Regular column

Last week I was part of the official opening of the $1.7 billion Hunter Expressway. During the course of the past twenty years I have had the honour and privilege of attending many official openings but I must say, last Friday’s event is one of my proudest achievements.

This project will be transformational. It will provide a bypass, and traffic relief for Cessnock, Maitland, and many communities in between, ridding us of those heavy transport movements. It will dramatically cut travel times from the Cessnock LGA to Newcastle and from the Upper-Hunter townships to both Newcastle and Sydney. It will bring massive levels of investment to the Hunter region: industrial, commercial, residential, and of course first and foremost—or last and foremost—it will improve road safety in the Hunter.

This project will have many fathers, but all those in the Hunter know that this was a Labor initiative, started by Labor, funded by Labor, completed by Labor, and I look forward to the residents of the Hunter region enjoying the benefits of the Hunter Expressway for many years to come. In a speech in the Parliament on the Expressway last week I pointed out more needs to be done including by-passes for Singleton and Muswellbrook and an appropriate remedy for Scone.

On 31 January, Australia Post lodged a notification with the Australian Competition and Consumer Commission (ACCC) to increase the basic postage rate (BPR) from 60 cents to 70 cents effective 31 March 2014.

The ACCC has released its decision to not object to this proposed increase. The proposed increase to the BPR is also subject to the Ministerial notification process, where the Shareholder Minister has 30 days to disapprove the proposed increase.

In addition to the proposed increase to the BPR on 31 March, there will also be increases to:
• Selected business letter services
• Personalised Stamps
• Selected domestic parcel products and services
• Mail redirection and mail hold services
• Selected packaging products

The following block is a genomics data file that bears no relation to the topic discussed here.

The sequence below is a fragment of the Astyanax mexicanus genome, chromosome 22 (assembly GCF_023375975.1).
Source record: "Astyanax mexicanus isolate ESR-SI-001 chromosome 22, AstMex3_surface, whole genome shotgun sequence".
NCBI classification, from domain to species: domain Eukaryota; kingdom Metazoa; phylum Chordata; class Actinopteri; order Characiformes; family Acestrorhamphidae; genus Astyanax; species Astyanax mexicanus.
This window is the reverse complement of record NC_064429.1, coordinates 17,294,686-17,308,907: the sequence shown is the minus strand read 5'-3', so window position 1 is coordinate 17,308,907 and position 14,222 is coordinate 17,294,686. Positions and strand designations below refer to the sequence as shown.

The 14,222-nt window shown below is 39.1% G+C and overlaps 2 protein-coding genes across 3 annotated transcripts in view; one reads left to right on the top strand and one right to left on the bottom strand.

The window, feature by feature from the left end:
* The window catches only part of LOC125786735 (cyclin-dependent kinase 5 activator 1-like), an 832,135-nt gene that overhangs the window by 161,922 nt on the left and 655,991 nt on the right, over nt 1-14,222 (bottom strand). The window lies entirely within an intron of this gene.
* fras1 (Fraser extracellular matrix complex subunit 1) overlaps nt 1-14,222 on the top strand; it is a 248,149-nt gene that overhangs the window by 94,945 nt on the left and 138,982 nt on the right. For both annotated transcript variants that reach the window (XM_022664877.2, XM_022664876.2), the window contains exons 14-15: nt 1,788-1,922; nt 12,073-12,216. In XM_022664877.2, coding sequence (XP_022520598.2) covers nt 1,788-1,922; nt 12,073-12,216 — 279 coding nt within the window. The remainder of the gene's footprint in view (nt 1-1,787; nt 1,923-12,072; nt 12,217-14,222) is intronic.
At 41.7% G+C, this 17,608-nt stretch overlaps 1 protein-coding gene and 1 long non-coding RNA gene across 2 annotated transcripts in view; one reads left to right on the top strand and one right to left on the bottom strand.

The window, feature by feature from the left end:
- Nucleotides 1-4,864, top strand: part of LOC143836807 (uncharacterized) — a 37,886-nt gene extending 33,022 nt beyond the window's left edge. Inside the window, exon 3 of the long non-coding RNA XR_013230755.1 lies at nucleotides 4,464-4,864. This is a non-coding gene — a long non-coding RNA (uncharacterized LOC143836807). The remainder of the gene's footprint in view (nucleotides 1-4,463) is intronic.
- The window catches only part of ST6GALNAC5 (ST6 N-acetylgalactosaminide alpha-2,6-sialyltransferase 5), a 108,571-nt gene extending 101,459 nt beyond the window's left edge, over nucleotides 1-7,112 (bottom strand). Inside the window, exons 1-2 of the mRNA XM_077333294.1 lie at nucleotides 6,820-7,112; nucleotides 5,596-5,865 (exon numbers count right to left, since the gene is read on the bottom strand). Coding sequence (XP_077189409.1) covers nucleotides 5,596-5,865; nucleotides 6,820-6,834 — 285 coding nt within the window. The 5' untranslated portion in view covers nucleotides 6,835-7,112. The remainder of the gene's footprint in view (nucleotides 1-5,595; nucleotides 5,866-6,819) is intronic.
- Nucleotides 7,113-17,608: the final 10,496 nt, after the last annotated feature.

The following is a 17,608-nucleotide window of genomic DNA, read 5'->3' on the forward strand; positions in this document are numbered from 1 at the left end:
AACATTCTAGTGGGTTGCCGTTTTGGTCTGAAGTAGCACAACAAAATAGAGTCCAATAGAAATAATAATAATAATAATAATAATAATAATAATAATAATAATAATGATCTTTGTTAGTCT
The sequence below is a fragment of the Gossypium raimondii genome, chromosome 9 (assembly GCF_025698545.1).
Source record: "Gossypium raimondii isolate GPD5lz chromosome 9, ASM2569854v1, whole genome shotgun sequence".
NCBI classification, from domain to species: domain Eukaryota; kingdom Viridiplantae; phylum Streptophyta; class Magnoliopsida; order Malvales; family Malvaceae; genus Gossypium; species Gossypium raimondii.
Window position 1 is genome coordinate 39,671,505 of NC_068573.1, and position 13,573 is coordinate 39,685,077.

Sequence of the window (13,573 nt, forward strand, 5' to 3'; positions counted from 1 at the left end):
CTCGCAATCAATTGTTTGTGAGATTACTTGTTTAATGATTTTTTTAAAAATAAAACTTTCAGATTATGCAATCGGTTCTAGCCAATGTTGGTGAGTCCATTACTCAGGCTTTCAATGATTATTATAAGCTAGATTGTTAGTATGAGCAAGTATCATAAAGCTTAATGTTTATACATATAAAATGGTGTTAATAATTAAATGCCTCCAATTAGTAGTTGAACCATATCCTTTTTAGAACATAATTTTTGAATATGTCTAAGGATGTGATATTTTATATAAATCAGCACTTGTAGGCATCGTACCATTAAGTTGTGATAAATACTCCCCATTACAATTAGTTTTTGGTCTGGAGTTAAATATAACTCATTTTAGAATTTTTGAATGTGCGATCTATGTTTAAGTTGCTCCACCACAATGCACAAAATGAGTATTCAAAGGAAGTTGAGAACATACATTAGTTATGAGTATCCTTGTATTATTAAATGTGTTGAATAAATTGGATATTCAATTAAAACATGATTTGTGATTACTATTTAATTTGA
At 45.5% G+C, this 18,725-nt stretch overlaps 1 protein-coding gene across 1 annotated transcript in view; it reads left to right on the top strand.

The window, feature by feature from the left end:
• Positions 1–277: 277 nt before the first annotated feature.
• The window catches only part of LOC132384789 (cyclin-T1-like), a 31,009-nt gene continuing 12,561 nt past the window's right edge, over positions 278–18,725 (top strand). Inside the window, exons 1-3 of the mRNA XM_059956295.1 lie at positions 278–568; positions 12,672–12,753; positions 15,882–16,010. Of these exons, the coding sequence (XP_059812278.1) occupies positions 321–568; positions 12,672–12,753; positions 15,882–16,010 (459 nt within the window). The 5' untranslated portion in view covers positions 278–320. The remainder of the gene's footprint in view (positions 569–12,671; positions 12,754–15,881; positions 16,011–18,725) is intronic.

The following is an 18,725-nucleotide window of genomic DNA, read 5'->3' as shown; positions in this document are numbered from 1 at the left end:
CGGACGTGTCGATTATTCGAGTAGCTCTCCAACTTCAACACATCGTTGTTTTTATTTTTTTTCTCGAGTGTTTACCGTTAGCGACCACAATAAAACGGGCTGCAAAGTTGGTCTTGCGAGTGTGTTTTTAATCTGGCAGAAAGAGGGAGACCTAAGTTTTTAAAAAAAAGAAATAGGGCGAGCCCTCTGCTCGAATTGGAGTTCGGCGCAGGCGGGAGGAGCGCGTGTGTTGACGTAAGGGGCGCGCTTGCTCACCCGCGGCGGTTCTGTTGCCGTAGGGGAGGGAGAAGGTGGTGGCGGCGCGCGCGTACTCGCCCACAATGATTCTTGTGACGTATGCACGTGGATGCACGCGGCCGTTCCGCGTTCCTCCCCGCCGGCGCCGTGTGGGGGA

The Australian Competition and Consumer Commission has released a new publication, A guide for business: Consumer product safety online, that outlines best practice tips for online sellers and marketplaces.

Australian consumers are increasingly looking to online stores to purchase consumer products but the online environment creates some unique product safety challenges and requirements that online suppliers need to be aware of. For example, while a consumer can quickly and easily check the mandatory ingredients list of a cosmetic product while in-store, they are unable to do this online unless the list is clearly displayed with the product information.

The ACCC is concerned that some online sellers, particularly those based overseas, may not be aware that all businesses supplying to Australian consumers have the same obligations under the Australian Consumer Law (ACL).

Businesses breach the ACL if they sell banned products, do not meet all requirements of mandatory product safety standards or fail in their obligations related to product liability, consumer guarantees and misleading and deceptive conduct.

Mandatory standards and bans are critical in preventing product-related deaths, injuries and illnesses. The ACCC regularly checks for non-compliant products being sold to Australian consumers, including via online stores. For example in 2013, ACCC surveillance identified two online businesses supplying banned small, high powered magnets to Australian consumers. Following negotiations with the ACCC, these suppliers stopped selling the magnets to Australians and conducted national product recalls.

Product recalls can be expensive for a business but the cost of a recall is not the only potential financial consequence to online businesses who supply unsafe products. Penalties can include infringement notices and the ACCC can seek court-imposed penalties of up to $1.1 million for serious breaches.
Compliance tips for online businesses include:
• clearly displaying warnings and product labelling
• using good quality product images
• providing clear product descriptions, including
o recommended usage
o age-grading for children’s products
• checking the requirements of Australian safety standards and bans prior to listing a product as available for sale.

Businesses must remember that the Australian Consumer Law applies regardless of whether products are sold in a ‘bricks and mortar’ shop, in an online store or via an online marketplace, and regardless of where the seller is based, I encourage all online suppliers to download a copy of the free report.
Businesses can find further information on product safety at

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